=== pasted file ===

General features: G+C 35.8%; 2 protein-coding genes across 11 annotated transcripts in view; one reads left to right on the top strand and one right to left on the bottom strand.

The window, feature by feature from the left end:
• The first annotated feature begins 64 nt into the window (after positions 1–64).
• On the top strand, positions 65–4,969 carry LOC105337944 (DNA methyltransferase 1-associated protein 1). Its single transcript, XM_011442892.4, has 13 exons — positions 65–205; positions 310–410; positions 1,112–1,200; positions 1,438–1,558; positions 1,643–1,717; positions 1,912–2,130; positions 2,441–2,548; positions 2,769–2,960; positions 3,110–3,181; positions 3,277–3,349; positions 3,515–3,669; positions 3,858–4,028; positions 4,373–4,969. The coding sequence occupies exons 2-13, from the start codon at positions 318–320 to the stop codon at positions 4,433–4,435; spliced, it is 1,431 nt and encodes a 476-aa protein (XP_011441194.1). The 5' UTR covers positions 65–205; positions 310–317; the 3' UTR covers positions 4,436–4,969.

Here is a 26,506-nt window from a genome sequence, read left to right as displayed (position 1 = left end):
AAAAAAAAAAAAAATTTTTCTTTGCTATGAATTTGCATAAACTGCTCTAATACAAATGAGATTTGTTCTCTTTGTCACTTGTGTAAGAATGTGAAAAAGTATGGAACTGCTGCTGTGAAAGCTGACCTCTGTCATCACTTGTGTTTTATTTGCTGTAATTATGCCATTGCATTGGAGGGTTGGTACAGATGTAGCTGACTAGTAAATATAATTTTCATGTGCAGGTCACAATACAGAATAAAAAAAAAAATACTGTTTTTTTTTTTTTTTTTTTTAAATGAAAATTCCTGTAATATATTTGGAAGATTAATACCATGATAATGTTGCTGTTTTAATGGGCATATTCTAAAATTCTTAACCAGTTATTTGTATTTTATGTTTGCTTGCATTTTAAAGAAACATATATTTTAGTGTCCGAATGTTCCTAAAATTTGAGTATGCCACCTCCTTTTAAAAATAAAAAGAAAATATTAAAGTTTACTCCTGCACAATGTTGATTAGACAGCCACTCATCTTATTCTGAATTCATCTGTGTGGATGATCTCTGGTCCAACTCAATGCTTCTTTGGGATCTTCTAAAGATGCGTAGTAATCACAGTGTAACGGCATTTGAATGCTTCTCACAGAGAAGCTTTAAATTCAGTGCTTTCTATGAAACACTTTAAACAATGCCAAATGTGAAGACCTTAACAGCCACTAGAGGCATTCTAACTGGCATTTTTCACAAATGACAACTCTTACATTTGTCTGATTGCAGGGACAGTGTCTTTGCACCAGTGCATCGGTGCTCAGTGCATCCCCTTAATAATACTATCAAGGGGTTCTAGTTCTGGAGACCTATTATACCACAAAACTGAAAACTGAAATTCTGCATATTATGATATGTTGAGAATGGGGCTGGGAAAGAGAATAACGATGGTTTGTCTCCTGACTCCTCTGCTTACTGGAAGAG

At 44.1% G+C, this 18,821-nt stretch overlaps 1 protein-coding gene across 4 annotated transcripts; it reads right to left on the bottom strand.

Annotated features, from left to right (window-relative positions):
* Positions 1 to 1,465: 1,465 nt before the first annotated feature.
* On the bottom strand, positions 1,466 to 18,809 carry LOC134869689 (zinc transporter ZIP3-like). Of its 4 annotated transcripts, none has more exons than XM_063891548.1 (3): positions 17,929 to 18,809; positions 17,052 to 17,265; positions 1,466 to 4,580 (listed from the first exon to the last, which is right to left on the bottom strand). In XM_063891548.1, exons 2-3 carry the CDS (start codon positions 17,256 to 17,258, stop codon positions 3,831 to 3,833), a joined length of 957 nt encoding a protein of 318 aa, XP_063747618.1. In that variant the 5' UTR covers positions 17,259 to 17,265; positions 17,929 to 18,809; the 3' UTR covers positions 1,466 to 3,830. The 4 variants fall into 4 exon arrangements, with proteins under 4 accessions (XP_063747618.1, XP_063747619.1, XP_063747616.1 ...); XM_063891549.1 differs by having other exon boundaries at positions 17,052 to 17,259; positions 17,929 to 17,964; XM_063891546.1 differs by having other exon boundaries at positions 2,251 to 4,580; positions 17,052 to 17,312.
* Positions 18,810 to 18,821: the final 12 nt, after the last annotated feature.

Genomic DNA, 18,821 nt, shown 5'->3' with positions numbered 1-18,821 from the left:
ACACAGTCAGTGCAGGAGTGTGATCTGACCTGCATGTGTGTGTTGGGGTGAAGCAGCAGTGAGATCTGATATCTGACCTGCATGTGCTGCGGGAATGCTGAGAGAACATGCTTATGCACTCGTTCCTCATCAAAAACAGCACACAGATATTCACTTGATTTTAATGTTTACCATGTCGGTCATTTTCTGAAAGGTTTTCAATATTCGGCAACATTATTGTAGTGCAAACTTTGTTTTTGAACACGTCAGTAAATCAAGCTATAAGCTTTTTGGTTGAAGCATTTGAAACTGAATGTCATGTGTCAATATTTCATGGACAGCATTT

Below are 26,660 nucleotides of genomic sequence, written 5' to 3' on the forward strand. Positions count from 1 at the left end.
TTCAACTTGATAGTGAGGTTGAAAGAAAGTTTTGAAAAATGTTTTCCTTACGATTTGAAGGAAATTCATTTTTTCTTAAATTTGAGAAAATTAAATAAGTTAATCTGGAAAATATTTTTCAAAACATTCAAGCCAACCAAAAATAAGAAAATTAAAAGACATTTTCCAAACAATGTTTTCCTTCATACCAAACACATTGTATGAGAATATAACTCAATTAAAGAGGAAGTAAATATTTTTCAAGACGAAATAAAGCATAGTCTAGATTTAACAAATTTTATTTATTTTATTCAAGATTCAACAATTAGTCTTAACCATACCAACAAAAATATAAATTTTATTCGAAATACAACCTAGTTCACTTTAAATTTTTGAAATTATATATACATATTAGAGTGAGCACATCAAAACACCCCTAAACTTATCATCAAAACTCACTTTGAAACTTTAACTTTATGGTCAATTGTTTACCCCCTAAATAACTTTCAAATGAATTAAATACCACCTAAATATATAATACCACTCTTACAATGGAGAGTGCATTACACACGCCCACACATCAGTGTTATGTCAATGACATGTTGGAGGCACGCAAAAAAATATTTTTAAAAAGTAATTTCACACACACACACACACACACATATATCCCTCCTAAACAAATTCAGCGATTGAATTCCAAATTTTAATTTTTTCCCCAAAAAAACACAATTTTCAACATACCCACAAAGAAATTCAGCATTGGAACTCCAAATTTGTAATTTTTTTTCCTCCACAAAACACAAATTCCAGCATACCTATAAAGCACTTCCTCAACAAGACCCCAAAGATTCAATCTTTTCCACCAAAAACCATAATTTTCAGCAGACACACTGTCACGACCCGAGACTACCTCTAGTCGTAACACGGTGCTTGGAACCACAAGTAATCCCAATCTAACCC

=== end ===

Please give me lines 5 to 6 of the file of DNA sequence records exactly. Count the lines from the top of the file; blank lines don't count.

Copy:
Here is a 26,506-nt window from a genome sequence, read left to right as displayed (position 1 = left end):
AAAAAAAAAAAAAATTTTTCTTTGCTATGAATTTGCATAAACTGCTCTAATACAAATGAGATTTGTTCTCTTTGTCACTTGTGTAAGAATGTGAAAAAGTATGGAACTGCTGCTGTGAAAGCTGACCTCTGTCATCACTTGTGTTTTATTTGCTGTAATTATGCCATTGCATTGGAGGGTTGGTACAGATGTAGCTGACTAGTAAATATAATTTTCATGTGCAGGTCACAATACAGAATAAAAAAAAAAATACTGTTTTTTTTTTTTTTTTTTTTAAATGAAAATTCCTGTAATATATTTGGAAGATTAATACCATGATAATGTTGCTGTTTTAATGGGCATATTCTAAAATTCTTAACCAGTTATTTGTATTTTATGTTTGCTTGCATTTTAAAGAAACATATATTTTAGTGTCCGAATGTTCCTAAAATTTGAGTATGCCACCTCCTTTTAAAAATAAAAAGAAAATATTAAAGTTTACTCCTGCACAATGTTGATTAGACAGCCACTCATCTTATTCTGAATTCATCTGTGTGGATGATCTCTGGTCCAACTCAATGCTTCTTTGGGATCTTCTAAAGATGCGTAGTAATCACAGTGTAACGGCATTTGAATGCTTCTCACAGAGAAGCTTTAAATTCAGTGCTTTCTATGAAACACTTTAAACAATGCCAAATGTGAAGACCTTAACAGCCACTAGAGGCATTCTAACTGGCATTTTTCACAAATGACAACTCTTACATTTGTCTGATTGCAGGGACAGTGTCTTTGCACCAGTGCATCGGTGCTCAGTGCATCCCCTTAATAATACTATCAAGGGGTTCTAGTTCTGGAGACCTATTATACCACAAAACTGAAAACTGAAATTCTGCATATTATGATATGTTGAGAATGGGGCTGGGAAAGAGAATAACGATGGTTTGTCTCCTGACTCCTCTGCTTACTGGAAGAG